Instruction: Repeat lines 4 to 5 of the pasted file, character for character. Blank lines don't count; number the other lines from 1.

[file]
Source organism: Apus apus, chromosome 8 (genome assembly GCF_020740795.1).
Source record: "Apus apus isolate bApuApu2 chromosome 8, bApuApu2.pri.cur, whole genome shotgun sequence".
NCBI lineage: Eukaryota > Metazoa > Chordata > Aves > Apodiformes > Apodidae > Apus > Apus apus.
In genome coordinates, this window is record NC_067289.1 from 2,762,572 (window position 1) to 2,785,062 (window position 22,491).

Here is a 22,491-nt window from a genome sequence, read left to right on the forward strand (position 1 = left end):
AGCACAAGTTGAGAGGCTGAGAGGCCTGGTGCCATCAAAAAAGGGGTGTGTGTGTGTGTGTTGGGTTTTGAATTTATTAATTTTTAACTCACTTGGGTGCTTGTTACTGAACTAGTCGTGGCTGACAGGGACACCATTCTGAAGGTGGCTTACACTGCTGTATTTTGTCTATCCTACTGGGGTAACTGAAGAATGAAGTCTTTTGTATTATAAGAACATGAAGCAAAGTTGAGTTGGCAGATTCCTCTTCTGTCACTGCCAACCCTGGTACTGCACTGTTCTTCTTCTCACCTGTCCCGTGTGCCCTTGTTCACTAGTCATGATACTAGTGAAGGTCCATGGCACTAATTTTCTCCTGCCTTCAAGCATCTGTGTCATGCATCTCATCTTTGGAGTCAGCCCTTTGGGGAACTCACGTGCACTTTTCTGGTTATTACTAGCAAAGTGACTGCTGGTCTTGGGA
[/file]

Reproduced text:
In genome coordinates, this window is record NC_067289.1 from 2,762,572 (window position 1) to 2,785,062 (window position 22,491).

Here is a 22,491-nt window from a genome sequence, read left to right on the forward strand (position 1 = left end):